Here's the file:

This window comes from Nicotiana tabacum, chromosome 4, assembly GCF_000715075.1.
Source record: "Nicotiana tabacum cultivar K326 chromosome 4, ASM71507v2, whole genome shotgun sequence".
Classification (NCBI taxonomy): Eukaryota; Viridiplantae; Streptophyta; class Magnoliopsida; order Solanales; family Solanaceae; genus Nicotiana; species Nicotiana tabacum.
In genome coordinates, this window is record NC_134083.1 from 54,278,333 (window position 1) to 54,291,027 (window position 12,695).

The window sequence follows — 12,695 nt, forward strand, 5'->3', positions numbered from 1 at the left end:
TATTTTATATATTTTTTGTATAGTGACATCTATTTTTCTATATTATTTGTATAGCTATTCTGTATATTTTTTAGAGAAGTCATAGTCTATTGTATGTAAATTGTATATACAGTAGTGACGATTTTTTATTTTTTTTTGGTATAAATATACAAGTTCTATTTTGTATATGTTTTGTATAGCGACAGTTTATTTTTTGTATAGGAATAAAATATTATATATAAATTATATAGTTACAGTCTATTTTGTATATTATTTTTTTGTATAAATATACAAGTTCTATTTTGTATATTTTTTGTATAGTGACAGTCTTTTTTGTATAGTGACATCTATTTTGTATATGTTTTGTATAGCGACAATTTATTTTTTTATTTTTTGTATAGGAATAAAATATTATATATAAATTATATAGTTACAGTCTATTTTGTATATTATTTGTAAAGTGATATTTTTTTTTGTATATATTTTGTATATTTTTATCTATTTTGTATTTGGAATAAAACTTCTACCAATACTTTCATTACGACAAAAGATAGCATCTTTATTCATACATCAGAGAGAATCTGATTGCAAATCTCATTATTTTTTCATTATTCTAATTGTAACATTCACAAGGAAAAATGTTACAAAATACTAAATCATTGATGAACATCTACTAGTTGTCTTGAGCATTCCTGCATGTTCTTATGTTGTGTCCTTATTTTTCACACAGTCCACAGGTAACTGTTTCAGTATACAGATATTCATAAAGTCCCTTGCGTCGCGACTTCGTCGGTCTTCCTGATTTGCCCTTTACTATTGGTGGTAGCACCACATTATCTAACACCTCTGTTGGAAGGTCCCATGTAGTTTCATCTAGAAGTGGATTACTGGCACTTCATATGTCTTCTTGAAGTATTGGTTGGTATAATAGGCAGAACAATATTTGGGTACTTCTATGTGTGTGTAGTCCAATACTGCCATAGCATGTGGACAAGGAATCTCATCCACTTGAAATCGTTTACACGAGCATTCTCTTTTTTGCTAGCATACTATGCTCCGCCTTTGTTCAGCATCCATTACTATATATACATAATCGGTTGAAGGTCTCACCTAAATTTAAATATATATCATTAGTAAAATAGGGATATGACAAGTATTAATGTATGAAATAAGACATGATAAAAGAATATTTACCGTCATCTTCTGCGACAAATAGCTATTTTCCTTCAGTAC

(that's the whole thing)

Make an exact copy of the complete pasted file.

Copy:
This window comes from Nicotiana tabacum, chromosome 4, assembly GCF_000715075.1.
Source record: "Nicotiana tabacum cultivar K326 chromosome 4, ASM71507v2, whole genome shotgun sequence".
Classification (NCBI taxonomy): Eukaryota; Viridiplantae; Streptophyta; class Magnoliopsida; order Solanales; family Solanaceae; genus Nicotiana; species Nicotiana tabacum.
In genome coordinates, this window is record NC_134083.1 from 54,278,333 (window position 1) to 54,291,027 (window position 12,695).

The window sequence follows — 12,695 nt, forward strand, 5'->3', positions numbered from 1 at the left end:
TATTTTATATATTTTTTGTATAGTGACATCTATTTTTCTATATTATTTGTATAGCTATTCTGTATATTTTTTAGAGAAGTCATAGTCTATTGTATGTAAATTGTATATACAGTAGTGACGATTTTTTATTTTTTTTTGGTATAAATATACAAGTTCTATTTTGTATATGTTTTGTATAGCGACAGTTTATTTTTTGTATAGGAATAAAATATTATATATAAATTATATAGTTACAGTCTATTTTGTATATTATTTTTTTGTATAAATATACAAGTTCTATTTTGTATATTTTTTGTATAGTGACAGTCTTTTTTGTATAGTGACATCTATTTTGTATATGTTTTGTATAGCGACAATTTATTTTTTTATTTTTTGTATAGGAATAAAATATTATATATAAATTATATAGTTACAGTCTATTTTGTATATTATTTGTAAAGTGATATTTTTTTTTGTATATATTTTGTATATTTTTATCTATTTTGTATTTGGAATAAAACTTCTACCAATACTTTCATTACGACAAAAGATAGCATCTTTATTCATACATCAGAGAGAATCTGATTGCAAATCTCATTATTTTTTCATTATTCTAATTGTAACATTCACAAGGAAAAATGTTACAAAATACTAAATCATTGATGAACATCTACTAGTTGTCTTGAGCATTCCTGCATGTTCTTATGTTGTGTCCTTATTTTTCACACAGTCCACAGGTAACTGTTTCAGTATACAGATATTCATAAAGTCCCTTGCGTCGCGACTTCGTCGGTCTTCCTGATTTGCCCTTTACTATTGGTGGTAGCACCACATTATCTAACACCTCTGTTGGAAGGTCCCATGTAGTTTCATCTAGAAGTGGATTACTGGCACTTCATATGTCTTCTTGAAGTATTGGTTGGTATAATAGGCAGAACAATATTTGGGTACTTCTATGTGTGTGTAGTCCAATACTGCCATAGCATGTGGACAAGGAATCTCATCCACTTGAAATCGTTTACACGAGCATTCTCTTTTTTGCTAGCATACTATGCTCCGCCTTTGTTCAGCATCCATTACTATATATACATAATCGGTTGAAGGTCTCACCTAAATTTAAATATATATCATTAGTAAAATAGGGATATGACAAGTATTAATGTATGAAATAAGACATGATAAAAGAATATTTACCGTCATCTTCTGCGACAAATAGCTATTTTCCTTCAGTAC